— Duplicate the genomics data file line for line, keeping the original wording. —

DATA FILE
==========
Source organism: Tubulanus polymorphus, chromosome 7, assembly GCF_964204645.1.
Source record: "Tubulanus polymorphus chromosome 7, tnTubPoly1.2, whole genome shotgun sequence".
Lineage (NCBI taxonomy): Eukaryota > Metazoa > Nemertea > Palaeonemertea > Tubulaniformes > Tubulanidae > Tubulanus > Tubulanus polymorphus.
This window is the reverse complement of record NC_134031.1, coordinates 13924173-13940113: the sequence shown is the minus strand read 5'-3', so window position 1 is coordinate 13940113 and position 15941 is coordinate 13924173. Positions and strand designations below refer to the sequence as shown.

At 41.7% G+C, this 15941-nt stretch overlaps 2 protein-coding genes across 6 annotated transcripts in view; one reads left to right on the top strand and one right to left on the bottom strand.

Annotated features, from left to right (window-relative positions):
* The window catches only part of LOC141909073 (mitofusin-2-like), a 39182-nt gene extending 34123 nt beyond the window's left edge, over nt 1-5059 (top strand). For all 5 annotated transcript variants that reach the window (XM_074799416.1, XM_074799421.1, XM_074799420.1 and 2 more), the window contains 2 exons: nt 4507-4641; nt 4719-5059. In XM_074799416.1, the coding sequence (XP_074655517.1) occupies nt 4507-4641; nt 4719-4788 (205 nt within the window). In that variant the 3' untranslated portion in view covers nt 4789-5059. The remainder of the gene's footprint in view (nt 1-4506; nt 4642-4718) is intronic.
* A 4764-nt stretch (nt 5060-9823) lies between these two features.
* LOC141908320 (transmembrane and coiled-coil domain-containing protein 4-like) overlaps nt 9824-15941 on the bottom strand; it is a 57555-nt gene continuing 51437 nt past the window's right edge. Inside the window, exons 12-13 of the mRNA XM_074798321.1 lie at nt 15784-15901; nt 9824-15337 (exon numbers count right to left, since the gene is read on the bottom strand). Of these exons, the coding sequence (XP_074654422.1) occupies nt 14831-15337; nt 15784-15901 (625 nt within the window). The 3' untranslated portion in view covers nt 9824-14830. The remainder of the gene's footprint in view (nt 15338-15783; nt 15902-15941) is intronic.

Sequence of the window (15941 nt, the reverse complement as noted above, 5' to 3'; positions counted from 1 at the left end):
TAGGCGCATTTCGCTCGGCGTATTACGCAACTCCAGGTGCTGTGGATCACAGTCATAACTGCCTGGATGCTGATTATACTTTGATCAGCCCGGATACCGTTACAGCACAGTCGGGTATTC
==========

Source organism: Tubulanus polymorphus, chromosome 7, assembly GCF_964204645.1.
Source record: "Tubulanus polymorphus chromosome 7, tnTubPoly1.2, whole genome shotgun sequence".
Lineage (NCBI taxonomy): Eukaryota > Metazoa > Nemertea > Palaeonemertea > Tubulaniformes > Tubulanidae > Tubulanus > Tubulanus polymorphus.
This window is the reverse complement of record NC_134031.1, coordinates 13924173-13940113: the sequence shown is the minus strand read 5'-3', so window position 1 is coordinate 13940113 and position 15941 is coordinate 13924173. Positions and strand designations below refer to the sequence as shown.

At 41.7% G+C, this 15941-nt stretch overlaps 2 protein-coding genes across 6 annotated transcripts in view; one reads left to right on the top strand and one right to left on the bottom strand.

Annotated features, from left to right (window-relative positions):
* The window catches only part of LOC141909073 (mitofusin-2-like), a 39182-nt gene extending 34123 nt beyond the window's left edge, over nt 1-5059 (top strand). For all 5 annotated transcript variants that reach the window (XM_074799416.1, XM_074799421.1, XM_074799420.1 and 2 more), the window contains 2 exons: nt 4507-4641; nt 4719-5059. In XM_074799416.1, the coding sequence (XP_074655517.1) occupies nt 4507-4641; nt 4719-4788 (205 nt within the window). In that variant the 3' untranslated portion in view covers nt 4789-5059. The remainder of the gene's footprint in view (nt 1-4506; nt 4642-4718) is intronic.
* A 4764-nt stretch (nt 5060-9823) lies between these two features.
* LOC141908320 (transmembrane and coiled-coil domain-containing protein 4-like) overlaps nt 9824-15941 on the bottom strand; it is a 57555-nt gene continuing 51437 nt past the window's right edge. Inside the window, exons 12-13 of the mRNA XM_074798321.1 lie at nt 15784-15901; nt 9824-15337 (exon numbers count right to left, since the gene is read on the bottom strand). Of these exons, the coding sequence (XP_074654422.1) occupies nt 14831-15337; nt 15784-15901 (625 nt within the window). The 3' untranslated portion in view covers nt 9824-14830. The remainder of the gene's footprint in view (nt 15338-15783; nt 15902-15941) is intronic.

Sequence of the window (15941 nt, the reverse complement as noted above, 5' to 3'; positions counted from 1 at the left end):
TAGGCGCATTTCGCTCGGCGTATTACGCAACTCCAGGTGCTGTGGATCACAGTCATAACTGCCTGGATGCTGATTATACTTTGATCAGCCCGGATACCGTTACAGCACAGTCGGGTATTC